Rick Printup
If the collar is going on her leg, you are doing it wrong. The temperment of your dog is critical in how you use the collar so take advice and filter it through the personality of the dog you know.

The intensity of the shock should be very, very, very low intensity. Your goal isn’t to cause pain, it is to make the negative behavior being exhibited, not fun or enjoyable, but not painful. YOU should be able to tolerate the levels you give, on the palm of your hand, and many collars can go to much higher levels than what you SHOULD use (unless you or your dog are insane).

(Below, I use the word “pain” as a shorthand version of negative reinforcement. It shouldn’t actually be “painful.”)

More pain, won’t help. A bigger question is, should you use pain (negative reinforcement) on a dog already suffering from pain. If you hurt, you are likely grumpy. Shocking you won’t make you less grumpy, because you hurt already. It’ll piss you off. It might solve poor short term behavior, but only in the short term, but it also can open a whole slew of new ones. You react to pain! It is a powerful way to lock in memories quickly, often irrational and misguided memories. It’s hard NOT to assign malice to someone causing more of it, even if they aren’t really the cause. You are infallible, so it’ll be the other dog’s fault, without question. Don’t set either of them up like that.

It’s better to foster good behavior between your animals, even when one hurts and is behaving badly. Bring them together for supervised fun activities and pleasurable things like food, or just keep them apart while one is in pain. Make sure the non-pain dog knows how to behave around the pain feeling dog. (The pain-free dog might be the only one needing the negative reinforcement.)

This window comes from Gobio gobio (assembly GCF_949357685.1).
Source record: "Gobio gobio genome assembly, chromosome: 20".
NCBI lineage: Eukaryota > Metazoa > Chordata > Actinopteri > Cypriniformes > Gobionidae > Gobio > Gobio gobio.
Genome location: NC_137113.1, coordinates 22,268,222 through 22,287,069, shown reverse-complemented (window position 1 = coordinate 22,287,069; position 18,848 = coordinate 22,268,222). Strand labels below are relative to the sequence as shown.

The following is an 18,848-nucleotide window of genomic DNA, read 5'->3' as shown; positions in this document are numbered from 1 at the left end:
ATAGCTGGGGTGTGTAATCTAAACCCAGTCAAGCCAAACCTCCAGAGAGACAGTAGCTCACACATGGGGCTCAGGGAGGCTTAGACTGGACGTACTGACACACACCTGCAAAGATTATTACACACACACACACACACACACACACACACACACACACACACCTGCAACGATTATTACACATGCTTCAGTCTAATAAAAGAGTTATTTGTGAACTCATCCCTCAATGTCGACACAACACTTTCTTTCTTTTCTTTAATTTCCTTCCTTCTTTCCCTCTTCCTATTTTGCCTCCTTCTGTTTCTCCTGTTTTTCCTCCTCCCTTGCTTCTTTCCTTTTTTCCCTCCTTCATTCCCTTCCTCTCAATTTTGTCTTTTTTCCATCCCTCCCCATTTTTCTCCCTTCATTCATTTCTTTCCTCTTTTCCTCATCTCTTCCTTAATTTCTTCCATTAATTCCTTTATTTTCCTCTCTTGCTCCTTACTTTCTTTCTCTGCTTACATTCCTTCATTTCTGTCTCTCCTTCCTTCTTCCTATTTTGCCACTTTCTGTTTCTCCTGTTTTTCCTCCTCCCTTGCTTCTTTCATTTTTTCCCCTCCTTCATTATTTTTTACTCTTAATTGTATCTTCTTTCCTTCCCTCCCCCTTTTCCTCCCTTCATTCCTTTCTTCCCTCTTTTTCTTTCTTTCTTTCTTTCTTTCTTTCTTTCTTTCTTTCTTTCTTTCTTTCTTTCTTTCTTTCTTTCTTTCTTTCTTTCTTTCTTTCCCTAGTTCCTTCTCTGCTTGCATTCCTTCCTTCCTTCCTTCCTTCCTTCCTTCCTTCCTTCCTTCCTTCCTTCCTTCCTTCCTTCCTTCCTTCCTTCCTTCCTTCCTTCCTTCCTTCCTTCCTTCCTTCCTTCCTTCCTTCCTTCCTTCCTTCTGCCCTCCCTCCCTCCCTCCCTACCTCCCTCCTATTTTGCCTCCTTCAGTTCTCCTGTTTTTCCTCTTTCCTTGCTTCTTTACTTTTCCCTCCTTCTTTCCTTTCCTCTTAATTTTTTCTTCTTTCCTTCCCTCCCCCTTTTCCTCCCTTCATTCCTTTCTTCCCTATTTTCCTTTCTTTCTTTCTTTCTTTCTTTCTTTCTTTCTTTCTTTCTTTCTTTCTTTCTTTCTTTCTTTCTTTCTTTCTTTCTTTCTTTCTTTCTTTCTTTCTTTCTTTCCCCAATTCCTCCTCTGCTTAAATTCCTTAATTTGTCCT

DON’T USE AN E-COLLAR TO CORRECT AGGRESSION! EVER! You certainly don’t want to use it when it is “attacking” your other dog or a kid. They will quickly associate your other dog, or all dogs, or all kids, with a mysteriously uncomfortable correction sensation, and hate the perceived source. You’ll have a dog aggressive dog, and maybe a child aggressive dog, and that will be hard to untrain. You can’t be there all the time, and the dog will discover that with “this attack” there’s no shock, (you aren’t there to administer it) and they’ll go balls out and finish the job.

Bob Nvl
Terry was referring to whether or not it was safe to use the collar because the dog now has a stainless steel pin in one leg. She was not going to use the collar on the dog’s leg – you totally misunderstood the question!

Her concern was that she did not know if it was safe to use the collar now that the dog has a “hunk” metal in its leg.

As I said, you did not understand her question.

Ed
Applying an aversive stimulus in response to undesirable behavior is called POSITIVE PUNISHMENT. Please don’t call it something it isn’t. NEGATIVE REINFORCEMENT is removing an aversive stimulus when the dog displays a desirable behavior. Applying=positive, removing=negative.
Brady Miller
I would check with a veternarian or somebody who is knowledgeable on the subject. I’m not very knowledgeable on it but I would say yes just because it only shocks the neck. So it should be ok but don’t take my advice as fact I’m just trying to help
Kate
Yes. Completely safe.